Political Roadkill

Harry Truman once said that if you need a friend in Washington, D.C., get a dog. Larry Craig must be off to the Humane Society’s shelter in Boise as we speak.

I was in the midst of working on my third campaign to unseat the man when all hell broke loose. (One reason for no blog posts last week!) My friend and longtime colleague, former Congressman Larry LaRocco, announced in April for Craig’s Senate seat.

I have to say that I have never seen the Republican leadership move so fast. Think of the legislation we could have passed if they moved this quickly when it comes to policy, not just politics: ethics and lobby reform, education reform, taking on global warming, getting out of Iraq — the list is endless.

This crowd of Republicans dropped the guillotine faster that you could say “Senate majority.” They wanted the “incident” over and behind them so badly they would do anything to get Craig off the front pages. They have so many scandals percolating, so many investigations of their tried and true, what they didn’t need was another Mark Foley.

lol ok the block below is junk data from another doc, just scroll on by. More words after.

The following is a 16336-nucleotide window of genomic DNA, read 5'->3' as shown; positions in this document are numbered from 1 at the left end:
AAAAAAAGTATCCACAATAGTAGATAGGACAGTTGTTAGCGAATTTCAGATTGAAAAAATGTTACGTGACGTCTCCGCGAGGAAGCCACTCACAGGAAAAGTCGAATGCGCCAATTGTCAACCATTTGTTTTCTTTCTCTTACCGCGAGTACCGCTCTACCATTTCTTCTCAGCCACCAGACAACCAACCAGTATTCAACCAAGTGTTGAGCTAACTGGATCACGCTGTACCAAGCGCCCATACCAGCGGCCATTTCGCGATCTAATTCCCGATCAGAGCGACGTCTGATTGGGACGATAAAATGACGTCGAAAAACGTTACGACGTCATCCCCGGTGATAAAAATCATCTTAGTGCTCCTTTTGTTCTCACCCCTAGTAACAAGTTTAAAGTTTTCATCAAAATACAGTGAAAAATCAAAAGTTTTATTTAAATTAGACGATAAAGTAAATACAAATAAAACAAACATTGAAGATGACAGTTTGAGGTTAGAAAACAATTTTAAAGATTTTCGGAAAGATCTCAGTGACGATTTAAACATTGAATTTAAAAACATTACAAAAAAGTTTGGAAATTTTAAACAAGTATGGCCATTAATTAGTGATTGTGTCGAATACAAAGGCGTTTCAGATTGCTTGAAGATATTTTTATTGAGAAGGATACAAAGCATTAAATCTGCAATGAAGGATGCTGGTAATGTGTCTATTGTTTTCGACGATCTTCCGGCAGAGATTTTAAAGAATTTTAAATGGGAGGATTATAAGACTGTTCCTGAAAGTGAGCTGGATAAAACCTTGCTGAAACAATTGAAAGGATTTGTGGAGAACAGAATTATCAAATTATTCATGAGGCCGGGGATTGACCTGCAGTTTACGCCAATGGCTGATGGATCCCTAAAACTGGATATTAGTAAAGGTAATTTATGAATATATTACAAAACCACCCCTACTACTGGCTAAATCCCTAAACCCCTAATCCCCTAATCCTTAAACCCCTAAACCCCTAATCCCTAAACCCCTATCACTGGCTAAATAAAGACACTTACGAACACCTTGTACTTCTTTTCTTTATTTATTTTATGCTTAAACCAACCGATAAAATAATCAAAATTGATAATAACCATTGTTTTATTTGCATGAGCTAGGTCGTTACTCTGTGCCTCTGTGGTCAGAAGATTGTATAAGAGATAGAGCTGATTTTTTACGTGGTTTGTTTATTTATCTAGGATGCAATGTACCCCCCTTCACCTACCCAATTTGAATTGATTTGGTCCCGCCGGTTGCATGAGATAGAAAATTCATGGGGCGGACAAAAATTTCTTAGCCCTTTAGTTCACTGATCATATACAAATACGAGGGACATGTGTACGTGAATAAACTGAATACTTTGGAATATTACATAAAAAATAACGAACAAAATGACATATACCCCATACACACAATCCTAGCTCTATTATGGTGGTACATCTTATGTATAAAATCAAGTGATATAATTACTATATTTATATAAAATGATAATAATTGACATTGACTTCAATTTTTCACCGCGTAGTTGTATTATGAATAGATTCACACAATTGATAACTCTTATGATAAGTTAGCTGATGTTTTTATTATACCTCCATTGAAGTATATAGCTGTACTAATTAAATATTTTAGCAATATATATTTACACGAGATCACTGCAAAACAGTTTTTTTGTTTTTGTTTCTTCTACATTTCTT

You watch now. There will be no ethics investigation, there will be no examination of what Craig did or did not do. Despite the fact that Larry Craig has hired an army of lawyers to represent him, the Republicans will begin the process of “Larry who?” ... and move on. Craig wasn’t just thrown off the bus, he wasn’t just thrown under the bus, he was thrown in front of the bus. Political roadkill by the Republicans — the “moral values party.” Looking at the spin-offs from Jack Abramoff, the Bob Neys, the Duncan Hunters, the Rick Renzis, the Ted Stevenses, Jerry Lewis — the list goes on and on — scares the Republicans to death.

The highest number of partisan retirees lately was 17 in the House (’96) after the 1994 debacle for the Democrats. My guess is that Republicans may exceed this as many get sick and tired of being known as the “scandal party” and fear that it won’t be any time soon they will regain the majority.